“Rather than implementing a tangible scheme that is actually going to address our rubbish problem, The Government has instead set up yet another working group, this time with local councils being contracted to do the work for them.
“National proposed a Container Deposit Scheme in our Environment Discussion Document earlier this year, and when the Minister was asked if she supported it then she said it was not one of her priorities.
“While it’s good the Minister has realised we were correct, it’s disappointing she is only just starting work on it now.
“National supports the implementation of a container deposit scheme to address our mounting landfill issue, but we would actually do the work to execute it in a timely manner, rather than contracting development work on it out to another working group, and in this case two councils.”
The Government is struggling to justify its water policy as its guesses around costs are increasingly at odds with expert estimates, National’s Agriculture spokesperson Todd Muller and Environment spokesperson Scott Simpson say.
“While Minister of Agriculture Damien O’Connor stated in Parliament the cost to farmers of meeting the Government’s proposed new water policies would be just one to two per cent, LandCare has estimated the drop in farm revenue for a case study catchment would be more likely to fall between seven and 46 per cent,” Mr Muller says.
“An AgFirst report, commissioned by the Ministry for the Environment states shifting to a five metre fencing setback on a Waikato Bay of Plenty dairy farm will come at a cost of 40 per cent of earnings over a ten year period.
“Both Local Government New Zealand and LandCare report that over half of the Waikato-Waipa catchment and almost 100 per cent of the Clutha catchment would need to be converted to permanent forestry to achieve the policy’s bottom lines.”
“Environment Minister David Parker first seemed unaware of these estimates, dismissing them as nonsensical scaremongering. Today he claimed that they were wrong, despite the report being linked on the consultation website,” Mr Simpson says.
“Farmers are rightly feeling confused and worried. Mr Parker assured New Zealanders ‘Trust me, I know what I’m doing’, but he has released 2,000 pages of technical reports with various costs and impacts. The suggestion that the reports don’t all apply just adds to the confusion.
“The LandCare report clearly states that the substantial costs incurred by farmers may drive farmers to change their land use or shift their employment to non-agricultural work all together.
“Releasing 2,000 pages of material during calving and lambing is not fair on farmers. Ministers need to extend the consultation period to twelve weeks and provide clearer analysis of what the impacts of the proposals will be.”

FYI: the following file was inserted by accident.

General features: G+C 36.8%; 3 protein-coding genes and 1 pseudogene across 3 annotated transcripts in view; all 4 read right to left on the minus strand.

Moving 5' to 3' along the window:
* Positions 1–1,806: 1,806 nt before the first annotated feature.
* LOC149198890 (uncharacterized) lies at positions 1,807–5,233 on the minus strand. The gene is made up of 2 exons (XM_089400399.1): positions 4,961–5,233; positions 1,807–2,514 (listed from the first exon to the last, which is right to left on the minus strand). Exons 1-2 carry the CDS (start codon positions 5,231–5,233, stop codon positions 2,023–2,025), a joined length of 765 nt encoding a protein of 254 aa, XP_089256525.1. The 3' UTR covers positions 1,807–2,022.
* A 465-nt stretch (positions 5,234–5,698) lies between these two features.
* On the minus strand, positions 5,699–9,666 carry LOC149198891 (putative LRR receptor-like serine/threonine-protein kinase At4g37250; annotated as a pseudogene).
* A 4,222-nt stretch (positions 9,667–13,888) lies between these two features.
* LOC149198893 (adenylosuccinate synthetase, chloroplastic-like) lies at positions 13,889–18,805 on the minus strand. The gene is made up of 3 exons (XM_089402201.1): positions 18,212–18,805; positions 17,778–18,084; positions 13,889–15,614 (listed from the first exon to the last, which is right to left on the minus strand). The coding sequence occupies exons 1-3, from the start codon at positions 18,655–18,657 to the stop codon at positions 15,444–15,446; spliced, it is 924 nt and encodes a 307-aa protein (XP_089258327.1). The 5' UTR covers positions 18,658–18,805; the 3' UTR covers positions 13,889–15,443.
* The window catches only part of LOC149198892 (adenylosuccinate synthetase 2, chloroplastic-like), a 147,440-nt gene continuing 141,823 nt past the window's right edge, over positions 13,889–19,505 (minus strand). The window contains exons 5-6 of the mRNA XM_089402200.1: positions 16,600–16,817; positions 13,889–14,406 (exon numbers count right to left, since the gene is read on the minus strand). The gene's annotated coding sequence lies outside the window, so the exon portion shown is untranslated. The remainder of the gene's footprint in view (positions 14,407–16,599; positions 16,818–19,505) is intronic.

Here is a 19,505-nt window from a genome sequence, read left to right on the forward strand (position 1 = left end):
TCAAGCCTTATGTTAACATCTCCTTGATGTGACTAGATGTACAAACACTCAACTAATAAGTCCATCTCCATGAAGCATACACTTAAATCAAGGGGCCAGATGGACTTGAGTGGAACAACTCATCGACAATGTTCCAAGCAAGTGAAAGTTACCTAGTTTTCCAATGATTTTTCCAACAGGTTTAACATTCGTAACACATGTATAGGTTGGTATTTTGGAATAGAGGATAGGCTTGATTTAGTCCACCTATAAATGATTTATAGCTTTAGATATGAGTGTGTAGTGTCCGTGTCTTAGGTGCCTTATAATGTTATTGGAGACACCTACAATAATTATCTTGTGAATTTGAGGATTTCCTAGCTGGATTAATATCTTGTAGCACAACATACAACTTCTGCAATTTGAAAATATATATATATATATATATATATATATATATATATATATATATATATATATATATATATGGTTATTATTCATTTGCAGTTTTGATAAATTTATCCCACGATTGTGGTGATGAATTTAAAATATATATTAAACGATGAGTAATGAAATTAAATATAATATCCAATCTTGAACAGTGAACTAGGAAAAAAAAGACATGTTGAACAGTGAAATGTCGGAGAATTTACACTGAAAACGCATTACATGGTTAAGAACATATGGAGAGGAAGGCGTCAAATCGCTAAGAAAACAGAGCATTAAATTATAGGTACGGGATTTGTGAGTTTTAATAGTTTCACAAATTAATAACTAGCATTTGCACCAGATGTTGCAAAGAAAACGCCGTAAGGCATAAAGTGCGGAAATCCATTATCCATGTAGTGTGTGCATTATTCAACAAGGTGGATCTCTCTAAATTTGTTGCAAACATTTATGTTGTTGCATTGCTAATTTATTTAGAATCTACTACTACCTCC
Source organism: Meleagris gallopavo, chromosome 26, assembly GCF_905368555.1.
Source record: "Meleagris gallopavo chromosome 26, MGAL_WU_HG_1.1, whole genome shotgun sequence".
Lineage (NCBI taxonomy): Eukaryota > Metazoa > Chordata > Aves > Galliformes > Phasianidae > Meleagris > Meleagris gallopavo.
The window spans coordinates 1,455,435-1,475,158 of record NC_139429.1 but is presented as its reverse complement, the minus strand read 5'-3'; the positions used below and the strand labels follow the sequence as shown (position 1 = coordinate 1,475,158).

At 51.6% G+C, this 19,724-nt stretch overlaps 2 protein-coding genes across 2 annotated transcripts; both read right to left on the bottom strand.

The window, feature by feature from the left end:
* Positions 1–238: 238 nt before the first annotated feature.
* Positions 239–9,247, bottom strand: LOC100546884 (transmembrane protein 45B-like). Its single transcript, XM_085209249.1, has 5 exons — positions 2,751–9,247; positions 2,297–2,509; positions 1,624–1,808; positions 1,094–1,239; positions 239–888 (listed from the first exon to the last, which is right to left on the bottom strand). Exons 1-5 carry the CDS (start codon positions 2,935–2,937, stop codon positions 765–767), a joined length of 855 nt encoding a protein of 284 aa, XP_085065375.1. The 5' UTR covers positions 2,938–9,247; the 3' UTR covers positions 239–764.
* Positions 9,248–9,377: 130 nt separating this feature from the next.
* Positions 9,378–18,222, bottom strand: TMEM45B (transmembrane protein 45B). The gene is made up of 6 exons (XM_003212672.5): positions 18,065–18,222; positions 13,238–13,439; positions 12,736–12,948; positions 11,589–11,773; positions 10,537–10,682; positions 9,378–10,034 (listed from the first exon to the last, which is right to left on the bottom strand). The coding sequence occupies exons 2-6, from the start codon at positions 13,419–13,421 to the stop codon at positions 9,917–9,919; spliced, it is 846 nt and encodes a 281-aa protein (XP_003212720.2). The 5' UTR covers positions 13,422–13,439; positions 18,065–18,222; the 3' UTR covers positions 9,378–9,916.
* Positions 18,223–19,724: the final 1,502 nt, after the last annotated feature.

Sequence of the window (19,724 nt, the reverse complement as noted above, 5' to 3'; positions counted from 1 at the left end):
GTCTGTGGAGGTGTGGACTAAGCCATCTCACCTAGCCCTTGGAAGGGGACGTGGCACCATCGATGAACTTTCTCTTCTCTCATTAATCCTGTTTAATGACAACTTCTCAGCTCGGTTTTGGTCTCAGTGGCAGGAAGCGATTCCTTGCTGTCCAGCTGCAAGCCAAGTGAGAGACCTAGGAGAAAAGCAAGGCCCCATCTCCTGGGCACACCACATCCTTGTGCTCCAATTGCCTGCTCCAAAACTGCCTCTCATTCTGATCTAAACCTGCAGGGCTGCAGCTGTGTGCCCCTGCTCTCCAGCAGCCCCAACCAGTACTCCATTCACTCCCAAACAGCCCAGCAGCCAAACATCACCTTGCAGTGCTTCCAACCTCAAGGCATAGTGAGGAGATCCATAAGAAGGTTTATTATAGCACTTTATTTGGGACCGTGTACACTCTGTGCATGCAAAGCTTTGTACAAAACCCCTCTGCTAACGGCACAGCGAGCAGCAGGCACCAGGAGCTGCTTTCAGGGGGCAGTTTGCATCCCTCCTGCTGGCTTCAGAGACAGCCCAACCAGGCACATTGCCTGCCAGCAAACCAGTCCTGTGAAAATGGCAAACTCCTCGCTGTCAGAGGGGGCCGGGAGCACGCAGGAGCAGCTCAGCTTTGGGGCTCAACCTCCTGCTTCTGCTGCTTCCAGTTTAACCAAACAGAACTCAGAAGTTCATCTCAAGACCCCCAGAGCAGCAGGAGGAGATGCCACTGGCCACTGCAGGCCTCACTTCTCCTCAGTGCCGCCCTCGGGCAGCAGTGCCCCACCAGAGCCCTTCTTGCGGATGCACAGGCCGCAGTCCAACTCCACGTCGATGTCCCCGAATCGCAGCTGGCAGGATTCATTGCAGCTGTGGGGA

The proposals in the Government’s Freshwater Discussion Document released today are short-sighted and will severely limit our most profitable sector, National’s Environment spokesperson Scott Simpson says.
“While we encourage the constant improvement of our waterways, many of the changes proposed will have perverse effects on our primary sector and the wider economy.
“Despite David Parker making freshwater a key part of his election campaign, it’s taken two years to finally see some proposals.
“The Essential Freshwater proposals will limit the flexibility of New Zealand farmers to adjust to market conditions and change their land use. The effects of this would be far reaching and could restrict farmers from innovating, which is one of New Zealand’s key advantages.
“Water is a both a critical strategic asset and a source of recreation in New Zealand, and we all know it must be abundant, healthy, clean and cost effective.
“National established a comprehensive National Policy Statement whilst in Government and worked alongside our primary sector to clean our waterways, which have been steadily improving, as shown by the Government’s own data from Land, Air, Water Aotearoa (LAWA). This is a major achievement of our farmers but not a story David Parker wants to tell.
“The primary sector has already taken responsibility for water with dairy farmers fencing off over 98 per cent of waterways and spending over $1 billion in environmental investment over the last five years. National applauds these efforts while acknowledging there must be more done.
“This document will only add to farmers’ and growers’ uncertainty as there is still no clarity as to what might be coming down the pipeline for them. And further tinkering with the RMA will do nothing for public or business confidence.
“The Government is taking a complex issue that requires a measured, science-based approach and is instead proposing we hamstring our most profitable sector, which accounts for 60 per cent of our exports. We all want improved water quality but this drastic action will smash the economic engine of our country.”